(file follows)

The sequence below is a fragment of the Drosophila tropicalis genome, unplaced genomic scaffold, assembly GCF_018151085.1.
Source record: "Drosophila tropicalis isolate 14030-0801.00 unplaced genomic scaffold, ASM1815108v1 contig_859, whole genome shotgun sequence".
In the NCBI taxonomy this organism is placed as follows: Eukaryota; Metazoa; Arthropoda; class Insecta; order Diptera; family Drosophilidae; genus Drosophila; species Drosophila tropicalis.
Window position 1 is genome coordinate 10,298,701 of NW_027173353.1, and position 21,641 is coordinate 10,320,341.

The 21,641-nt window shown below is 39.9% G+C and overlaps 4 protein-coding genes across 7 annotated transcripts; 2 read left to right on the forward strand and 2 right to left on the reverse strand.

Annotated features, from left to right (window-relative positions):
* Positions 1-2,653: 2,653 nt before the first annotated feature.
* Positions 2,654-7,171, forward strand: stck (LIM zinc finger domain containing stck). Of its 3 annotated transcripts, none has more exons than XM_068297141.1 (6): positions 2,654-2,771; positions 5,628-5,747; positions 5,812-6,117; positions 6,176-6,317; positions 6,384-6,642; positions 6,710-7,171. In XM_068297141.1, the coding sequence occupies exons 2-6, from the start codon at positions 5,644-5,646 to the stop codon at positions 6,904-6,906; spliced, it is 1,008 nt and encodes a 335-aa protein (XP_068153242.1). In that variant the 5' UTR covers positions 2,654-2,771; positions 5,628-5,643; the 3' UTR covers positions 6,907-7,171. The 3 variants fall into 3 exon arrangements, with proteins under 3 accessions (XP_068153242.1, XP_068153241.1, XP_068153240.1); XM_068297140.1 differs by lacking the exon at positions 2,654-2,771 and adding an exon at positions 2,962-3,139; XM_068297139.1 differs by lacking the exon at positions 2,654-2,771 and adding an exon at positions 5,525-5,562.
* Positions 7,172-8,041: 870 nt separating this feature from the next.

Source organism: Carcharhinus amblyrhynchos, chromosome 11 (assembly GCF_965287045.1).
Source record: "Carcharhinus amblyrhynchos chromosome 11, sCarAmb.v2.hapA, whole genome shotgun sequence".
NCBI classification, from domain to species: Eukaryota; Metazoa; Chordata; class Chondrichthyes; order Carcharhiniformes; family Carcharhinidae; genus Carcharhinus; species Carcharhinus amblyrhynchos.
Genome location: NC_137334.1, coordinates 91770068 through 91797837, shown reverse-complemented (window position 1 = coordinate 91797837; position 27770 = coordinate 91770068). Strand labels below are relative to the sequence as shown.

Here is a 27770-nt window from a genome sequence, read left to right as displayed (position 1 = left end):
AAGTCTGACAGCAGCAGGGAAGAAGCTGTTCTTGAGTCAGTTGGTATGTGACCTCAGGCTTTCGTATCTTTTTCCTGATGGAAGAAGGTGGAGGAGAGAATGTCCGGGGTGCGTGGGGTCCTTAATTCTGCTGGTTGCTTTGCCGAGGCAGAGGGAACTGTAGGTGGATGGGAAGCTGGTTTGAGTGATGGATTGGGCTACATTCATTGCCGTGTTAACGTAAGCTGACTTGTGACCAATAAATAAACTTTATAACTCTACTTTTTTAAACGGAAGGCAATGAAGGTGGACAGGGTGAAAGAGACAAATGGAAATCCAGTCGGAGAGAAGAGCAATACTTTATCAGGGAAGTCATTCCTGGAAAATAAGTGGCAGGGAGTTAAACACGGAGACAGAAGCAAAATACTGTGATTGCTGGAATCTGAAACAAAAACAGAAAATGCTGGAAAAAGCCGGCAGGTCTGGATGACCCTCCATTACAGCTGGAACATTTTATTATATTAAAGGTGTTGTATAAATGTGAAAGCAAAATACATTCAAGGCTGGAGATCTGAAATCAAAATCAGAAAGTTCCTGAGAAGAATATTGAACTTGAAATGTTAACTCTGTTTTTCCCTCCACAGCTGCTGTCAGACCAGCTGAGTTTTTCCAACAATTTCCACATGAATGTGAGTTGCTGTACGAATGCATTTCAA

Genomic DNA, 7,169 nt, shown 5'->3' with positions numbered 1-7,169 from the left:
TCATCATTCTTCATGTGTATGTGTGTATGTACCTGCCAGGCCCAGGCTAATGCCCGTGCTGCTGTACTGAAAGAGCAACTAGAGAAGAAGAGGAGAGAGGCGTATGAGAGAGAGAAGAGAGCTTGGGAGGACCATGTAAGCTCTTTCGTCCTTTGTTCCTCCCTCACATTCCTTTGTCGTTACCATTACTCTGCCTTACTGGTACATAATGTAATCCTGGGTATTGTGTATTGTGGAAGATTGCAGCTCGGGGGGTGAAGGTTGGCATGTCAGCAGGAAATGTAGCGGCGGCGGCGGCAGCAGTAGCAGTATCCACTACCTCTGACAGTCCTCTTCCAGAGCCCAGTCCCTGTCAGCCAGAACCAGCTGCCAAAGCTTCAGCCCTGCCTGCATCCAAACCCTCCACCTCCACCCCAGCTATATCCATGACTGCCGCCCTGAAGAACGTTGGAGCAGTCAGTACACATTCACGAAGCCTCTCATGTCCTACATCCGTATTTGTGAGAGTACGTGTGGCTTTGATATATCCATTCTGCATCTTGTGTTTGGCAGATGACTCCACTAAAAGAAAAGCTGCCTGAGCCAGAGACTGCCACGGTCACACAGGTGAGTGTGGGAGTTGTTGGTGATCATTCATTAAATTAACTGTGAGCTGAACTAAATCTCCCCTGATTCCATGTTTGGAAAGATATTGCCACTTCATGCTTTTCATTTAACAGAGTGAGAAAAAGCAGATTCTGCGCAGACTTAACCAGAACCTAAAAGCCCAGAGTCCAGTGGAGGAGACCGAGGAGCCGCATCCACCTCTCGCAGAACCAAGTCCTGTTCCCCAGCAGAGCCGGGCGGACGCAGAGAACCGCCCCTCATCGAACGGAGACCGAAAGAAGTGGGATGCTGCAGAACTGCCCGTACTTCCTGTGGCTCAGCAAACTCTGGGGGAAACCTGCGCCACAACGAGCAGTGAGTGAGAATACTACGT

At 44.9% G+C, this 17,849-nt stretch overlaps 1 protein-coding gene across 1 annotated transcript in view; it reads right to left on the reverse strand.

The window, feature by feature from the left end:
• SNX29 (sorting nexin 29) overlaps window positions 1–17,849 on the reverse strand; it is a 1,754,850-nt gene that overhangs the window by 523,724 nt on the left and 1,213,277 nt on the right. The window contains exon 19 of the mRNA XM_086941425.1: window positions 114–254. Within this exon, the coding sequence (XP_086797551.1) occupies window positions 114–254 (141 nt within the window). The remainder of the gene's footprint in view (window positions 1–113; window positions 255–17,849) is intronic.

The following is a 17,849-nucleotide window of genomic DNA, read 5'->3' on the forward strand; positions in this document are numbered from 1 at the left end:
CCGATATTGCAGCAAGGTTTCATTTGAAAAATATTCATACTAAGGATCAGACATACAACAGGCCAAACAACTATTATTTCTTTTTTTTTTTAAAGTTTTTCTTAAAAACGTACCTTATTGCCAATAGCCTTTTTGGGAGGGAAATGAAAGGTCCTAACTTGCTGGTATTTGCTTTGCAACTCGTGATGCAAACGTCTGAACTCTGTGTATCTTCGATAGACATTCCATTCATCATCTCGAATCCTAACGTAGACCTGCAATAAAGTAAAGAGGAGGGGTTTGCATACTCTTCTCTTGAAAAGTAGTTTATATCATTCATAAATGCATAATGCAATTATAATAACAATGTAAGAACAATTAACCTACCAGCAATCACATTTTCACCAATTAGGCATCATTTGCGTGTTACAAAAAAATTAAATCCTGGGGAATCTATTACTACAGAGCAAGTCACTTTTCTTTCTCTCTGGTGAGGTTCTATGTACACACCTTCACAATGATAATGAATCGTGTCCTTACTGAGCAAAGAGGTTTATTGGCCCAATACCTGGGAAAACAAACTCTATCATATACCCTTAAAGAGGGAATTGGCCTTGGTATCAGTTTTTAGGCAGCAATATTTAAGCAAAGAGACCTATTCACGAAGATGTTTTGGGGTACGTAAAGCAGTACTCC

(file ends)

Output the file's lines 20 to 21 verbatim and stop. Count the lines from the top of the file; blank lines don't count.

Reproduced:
• SNX29 (sorting nexin 29) overlaps window positions 1–17,849 on the reverse strand; it is a 1,754,850-nt gene that overhangs the window by 523,724 nt on the left and 1,213,277 nt on the right. The window contains exon 19 of the mRNA XM_086941425.1: window positions 114–254. Within this exon, the coding sequence (XP_086797551.1) occupies window positions 114–254 (141 nt within the window). The remainder of the gene's footprint in view (window positions 1–113; window positions 255–17,849) is intronic.

The following is a 17,849-nucleotide window of genomic DNA, read 5'->3' on the forward strand; positions in this document are numbered from 1 at the left end: